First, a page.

She was a bit puzzled by the question but answered “Yes”.
I continued, “Why?, have you seen him? How do you know he exists?”
Then I asked her about our friend who had died. “Where do you think she is?”, I asked.
“In heaven” she said.
“Really? I asked, Did she tell you? Have you seen her there, or any pictures of it?
“No, she replied, and seemed a little bit less sure of herself. “But Mom, I still think it’s impossible for him to deliver all those presents in one night”.
“It’s magic darling”, I said, “there is no way of explaining it”.

She looked completely unimpressed.
“Okay, I said, Who made the world?”.
“You know who, she replied, God did”.
“Ye you’re right, I said, Zap! There’s the sky. Zap! There’s the earth, and the trees and the sea!”. “How ridiculous does all that sound? I asked, How did he do it?”.
She was quiet for a while and then said “I suppose it was magic”.
“Exactly, I said, so magic does exist darling We just have to believe.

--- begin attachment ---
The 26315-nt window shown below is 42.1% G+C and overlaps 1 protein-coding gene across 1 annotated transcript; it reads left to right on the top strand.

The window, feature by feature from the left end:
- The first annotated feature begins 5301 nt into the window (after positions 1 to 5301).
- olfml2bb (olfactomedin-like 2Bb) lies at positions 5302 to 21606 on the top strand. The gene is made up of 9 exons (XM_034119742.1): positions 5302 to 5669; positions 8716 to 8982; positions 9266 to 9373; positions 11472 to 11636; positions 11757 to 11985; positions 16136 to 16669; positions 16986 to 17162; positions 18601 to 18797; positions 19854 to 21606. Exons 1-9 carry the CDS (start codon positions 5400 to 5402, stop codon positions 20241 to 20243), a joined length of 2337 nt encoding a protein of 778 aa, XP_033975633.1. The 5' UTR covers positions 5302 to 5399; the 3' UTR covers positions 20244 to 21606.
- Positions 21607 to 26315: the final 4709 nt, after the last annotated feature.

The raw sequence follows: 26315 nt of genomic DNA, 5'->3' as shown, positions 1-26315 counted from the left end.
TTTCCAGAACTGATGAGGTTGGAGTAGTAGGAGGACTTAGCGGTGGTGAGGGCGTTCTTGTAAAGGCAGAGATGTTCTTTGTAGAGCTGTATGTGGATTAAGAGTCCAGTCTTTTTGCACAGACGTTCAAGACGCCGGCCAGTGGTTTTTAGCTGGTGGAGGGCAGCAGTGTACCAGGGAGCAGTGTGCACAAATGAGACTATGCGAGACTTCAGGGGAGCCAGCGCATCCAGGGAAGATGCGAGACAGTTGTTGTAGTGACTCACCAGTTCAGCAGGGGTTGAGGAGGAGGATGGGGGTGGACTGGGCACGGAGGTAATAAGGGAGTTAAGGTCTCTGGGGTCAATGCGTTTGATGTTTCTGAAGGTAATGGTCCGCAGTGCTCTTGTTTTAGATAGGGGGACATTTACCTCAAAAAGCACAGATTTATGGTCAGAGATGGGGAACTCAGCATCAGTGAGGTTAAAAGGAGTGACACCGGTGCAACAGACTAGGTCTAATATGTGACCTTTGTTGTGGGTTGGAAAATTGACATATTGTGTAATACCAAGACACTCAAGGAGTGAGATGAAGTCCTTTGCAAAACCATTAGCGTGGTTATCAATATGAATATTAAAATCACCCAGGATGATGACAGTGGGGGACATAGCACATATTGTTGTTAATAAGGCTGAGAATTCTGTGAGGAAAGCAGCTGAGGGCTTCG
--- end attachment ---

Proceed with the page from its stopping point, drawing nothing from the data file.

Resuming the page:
She was suitably quiet after that and I was happy that she had enough doubt to begin believing once more.
Thankfully we did get quite a few more Christmases out of her.

My youngest is now coming up to that age of 11/12. She is in a class where I know some photo credit: <a href="http://www.flickr.com/photos/sully_aka__wstera2/5279154343/">wstera2</a> via <a href="http://photopin.com">photopin</a> <a href="http://creativecommons.org/licenses/by-nc-sa/2.0/">cc</a>believe and others do not. For now she really is in the believing category but what if next week she looks me in the eye and asks, “Mum, Is there a Santa?”

For me the answer is simple.
I will look her straight back in the eye and with a lifetime of learning how to lie, I will without hesitation say “Of course there is”.
And that will be that.

Because she is not the only one who needs some magic this Christmas.

photo credit: USACE Europe District via photopin cc
photo credit: wstera2 via photopin cc

17 thoughts on ““Mom, is Santa real?”.

  1. Nice. My parents fessed when my sister and I were 7 and 8. We were a little sad, but we still received gifts from Santa that my parents swore they didn’t buy.

  2. Very good. I will save this info for when I need it which is a long time away hopefully..
    My house is magical this year. We have elf on a shelf watching us all. The twins were too young to grasp father Christmas last year, but this year is they’re consumed by it all. Working on a post about that..